Is it safe to prescribe psychotropic drugs to preschoolers?

By on April 1, 2011

Photo © Elena Derevtsova

“30% of specialists prescribe psychotropic medication to preschoolers” the alarming headline reads (Japan Today, 10 March 2011). What’s your view, Dr. Symonds?

The implication, of course, is that these drugs are over-prescribed.  

The article seems to have touched raw nerve judging by the many lively anonymous responses: a polarized on-line debate with indignant, insulting, accusatory, or justifying opinions on the question of whether it is appropriate to prescribe mind-drugs for children.

 

Not to put too fine a point on it, mind-drugs are chemicals, made in a factory, which poison the brain – in a more or less selective way.  The “chemical imbalance” theory is just that: a theory.  No one has ever measured brain neurotransmitters in the living human – serotonin, dopamine, etc.  

 

In the British Medical Journal, 29 May 2010, a headline caught my eye which is relevant to this mater:  “Medicalisation costs $77 billion (sic) a year in US, new study says”.  By medicalisation is meant “the categorising of [normal] events or behaviours as requiring medical treatment.”  The article continues: “In the US, about 7% of all school age children are on medications for attention deficit hyperactivity disorder; in England it is just over 1% and in France just under 1%.  One can ask if we are over-treating or are they under-treating.”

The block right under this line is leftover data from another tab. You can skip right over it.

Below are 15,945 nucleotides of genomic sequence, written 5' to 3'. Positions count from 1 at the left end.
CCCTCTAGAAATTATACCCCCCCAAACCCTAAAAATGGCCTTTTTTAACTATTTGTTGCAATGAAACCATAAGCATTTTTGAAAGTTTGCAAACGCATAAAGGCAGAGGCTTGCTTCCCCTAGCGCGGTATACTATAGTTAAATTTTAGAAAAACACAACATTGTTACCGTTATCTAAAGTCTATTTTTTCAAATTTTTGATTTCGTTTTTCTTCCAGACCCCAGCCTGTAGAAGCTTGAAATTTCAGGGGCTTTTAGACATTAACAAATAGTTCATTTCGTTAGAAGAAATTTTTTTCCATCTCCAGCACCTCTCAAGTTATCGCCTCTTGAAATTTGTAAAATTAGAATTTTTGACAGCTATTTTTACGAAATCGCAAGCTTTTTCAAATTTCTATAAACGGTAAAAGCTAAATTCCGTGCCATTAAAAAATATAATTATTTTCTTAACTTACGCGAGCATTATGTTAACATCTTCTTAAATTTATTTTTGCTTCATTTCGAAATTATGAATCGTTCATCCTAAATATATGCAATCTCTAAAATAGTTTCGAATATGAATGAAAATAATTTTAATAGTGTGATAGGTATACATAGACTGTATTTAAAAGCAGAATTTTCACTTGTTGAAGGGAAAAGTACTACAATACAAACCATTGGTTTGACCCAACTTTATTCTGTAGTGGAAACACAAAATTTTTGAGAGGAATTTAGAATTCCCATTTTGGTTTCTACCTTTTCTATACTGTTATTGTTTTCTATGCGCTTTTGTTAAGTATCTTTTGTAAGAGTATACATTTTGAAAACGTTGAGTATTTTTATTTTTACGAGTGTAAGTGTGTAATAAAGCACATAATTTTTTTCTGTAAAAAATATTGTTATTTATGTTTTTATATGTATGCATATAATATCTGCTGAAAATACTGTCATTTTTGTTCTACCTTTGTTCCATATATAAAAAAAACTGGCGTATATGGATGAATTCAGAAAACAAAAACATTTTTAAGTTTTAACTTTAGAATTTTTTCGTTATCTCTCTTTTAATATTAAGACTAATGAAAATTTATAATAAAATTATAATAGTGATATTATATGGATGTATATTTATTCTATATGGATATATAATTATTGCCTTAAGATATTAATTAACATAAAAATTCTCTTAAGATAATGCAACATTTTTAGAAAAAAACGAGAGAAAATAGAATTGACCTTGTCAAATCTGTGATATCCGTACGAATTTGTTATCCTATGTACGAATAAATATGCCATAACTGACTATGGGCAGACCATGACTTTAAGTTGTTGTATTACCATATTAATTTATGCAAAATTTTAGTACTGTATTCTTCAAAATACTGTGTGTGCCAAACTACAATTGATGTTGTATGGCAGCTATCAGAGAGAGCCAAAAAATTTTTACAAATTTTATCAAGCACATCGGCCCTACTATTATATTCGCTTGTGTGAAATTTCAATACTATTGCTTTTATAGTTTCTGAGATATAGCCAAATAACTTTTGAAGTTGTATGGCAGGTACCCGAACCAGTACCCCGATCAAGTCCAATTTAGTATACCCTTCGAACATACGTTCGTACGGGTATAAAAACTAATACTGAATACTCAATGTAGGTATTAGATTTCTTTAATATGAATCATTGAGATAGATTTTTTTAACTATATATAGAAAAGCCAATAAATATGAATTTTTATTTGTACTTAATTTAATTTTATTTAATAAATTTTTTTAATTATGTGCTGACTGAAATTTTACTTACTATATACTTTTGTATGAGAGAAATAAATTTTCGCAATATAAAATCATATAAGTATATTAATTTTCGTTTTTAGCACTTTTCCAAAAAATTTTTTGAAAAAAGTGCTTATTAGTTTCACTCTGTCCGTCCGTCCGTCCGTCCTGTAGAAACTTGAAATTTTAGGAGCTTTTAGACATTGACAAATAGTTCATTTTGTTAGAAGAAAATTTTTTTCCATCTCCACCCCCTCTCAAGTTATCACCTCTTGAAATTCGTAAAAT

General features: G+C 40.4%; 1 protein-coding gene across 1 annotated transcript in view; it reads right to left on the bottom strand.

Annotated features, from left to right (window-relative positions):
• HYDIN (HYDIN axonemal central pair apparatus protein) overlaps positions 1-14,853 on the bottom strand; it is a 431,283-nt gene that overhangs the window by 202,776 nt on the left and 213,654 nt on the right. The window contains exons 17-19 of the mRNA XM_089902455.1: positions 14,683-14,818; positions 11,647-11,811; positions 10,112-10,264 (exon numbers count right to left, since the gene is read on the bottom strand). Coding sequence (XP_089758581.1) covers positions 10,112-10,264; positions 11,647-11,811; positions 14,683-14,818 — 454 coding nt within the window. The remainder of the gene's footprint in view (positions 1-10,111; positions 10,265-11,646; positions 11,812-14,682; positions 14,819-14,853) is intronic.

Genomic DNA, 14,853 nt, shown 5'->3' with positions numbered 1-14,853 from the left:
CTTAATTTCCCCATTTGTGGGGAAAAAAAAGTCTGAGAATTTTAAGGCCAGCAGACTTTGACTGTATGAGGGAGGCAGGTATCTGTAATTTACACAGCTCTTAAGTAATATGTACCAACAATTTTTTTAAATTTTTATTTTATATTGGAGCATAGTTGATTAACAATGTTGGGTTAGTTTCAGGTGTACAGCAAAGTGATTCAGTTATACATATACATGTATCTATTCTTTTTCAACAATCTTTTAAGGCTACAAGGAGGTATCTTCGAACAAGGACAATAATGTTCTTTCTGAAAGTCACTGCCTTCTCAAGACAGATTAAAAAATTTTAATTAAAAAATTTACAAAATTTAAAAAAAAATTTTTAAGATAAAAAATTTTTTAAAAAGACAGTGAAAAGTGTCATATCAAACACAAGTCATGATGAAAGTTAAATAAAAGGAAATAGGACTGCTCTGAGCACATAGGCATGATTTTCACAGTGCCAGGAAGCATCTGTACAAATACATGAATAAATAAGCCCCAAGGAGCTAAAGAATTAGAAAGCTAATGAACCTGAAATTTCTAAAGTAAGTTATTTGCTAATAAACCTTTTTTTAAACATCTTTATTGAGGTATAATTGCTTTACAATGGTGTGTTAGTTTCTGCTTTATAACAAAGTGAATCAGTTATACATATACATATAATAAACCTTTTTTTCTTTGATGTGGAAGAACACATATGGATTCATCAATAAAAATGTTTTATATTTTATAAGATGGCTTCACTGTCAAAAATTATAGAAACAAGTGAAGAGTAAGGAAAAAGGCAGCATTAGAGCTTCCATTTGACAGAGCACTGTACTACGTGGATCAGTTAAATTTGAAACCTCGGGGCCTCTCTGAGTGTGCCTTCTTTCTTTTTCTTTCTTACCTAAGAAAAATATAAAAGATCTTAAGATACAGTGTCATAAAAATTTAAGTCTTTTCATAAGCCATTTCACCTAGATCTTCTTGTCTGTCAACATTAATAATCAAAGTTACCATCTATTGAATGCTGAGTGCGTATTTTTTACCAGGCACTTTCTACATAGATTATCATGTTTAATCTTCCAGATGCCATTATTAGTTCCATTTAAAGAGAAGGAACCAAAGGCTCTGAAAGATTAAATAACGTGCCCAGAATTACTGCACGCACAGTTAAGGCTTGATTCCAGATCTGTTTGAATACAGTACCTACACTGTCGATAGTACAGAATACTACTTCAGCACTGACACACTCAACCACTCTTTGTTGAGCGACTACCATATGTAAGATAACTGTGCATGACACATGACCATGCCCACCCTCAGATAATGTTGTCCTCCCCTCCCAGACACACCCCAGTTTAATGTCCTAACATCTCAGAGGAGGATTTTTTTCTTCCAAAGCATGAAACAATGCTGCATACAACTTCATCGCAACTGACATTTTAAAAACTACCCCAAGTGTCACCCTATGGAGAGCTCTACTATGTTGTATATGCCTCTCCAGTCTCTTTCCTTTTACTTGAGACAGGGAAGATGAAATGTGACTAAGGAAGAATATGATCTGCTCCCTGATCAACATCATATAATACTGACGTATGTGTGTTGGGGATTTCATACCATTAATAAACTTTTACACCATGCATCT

I wrote about this subject in TF in December 2009: “ADHD and Stimulant Drugs” (The title unfortunately was misprinted as ADHS.)  

 

My view is that these drugs are, indeed, grossly over-prescribed.  In exceptional cases they may be useful.  However, doctors and patients should not be under any illusions about how they work: it is empirical.  The idea that mind-drugs act in a specific way to correct a chemical imbalance which is thought to be the cause of the disorder is pure speculation.  

 

Dr Gabriel Symonds runs the Tokyo British Clinic, a general medical practice for the expatriate community. He treats adults and children, including those with behaviour disorders.  

www.tokyobritishclinic.com 

Tel: 03-5458-6099

 

 

About Dr. Gabriel Symonds

Dr. Gabriel Symonds was the director of the Tokyo British Clinic. The clinic closed down in May 2014 after serving the expatriate community for 20+ years. Dr. Symonds has retired and the Tokyo British Clinic is now closed. Dr Symonds will continue to live in Tokyo and may be contacted by e-mail over any questions concerning medical records or related matters: symonds@tokyobritishclinic.com He will be available from another address for: smoking cessation psychotherapy/counselling circumcision information Tel: (03) 5458-6099 www.tokyobritishclinic.com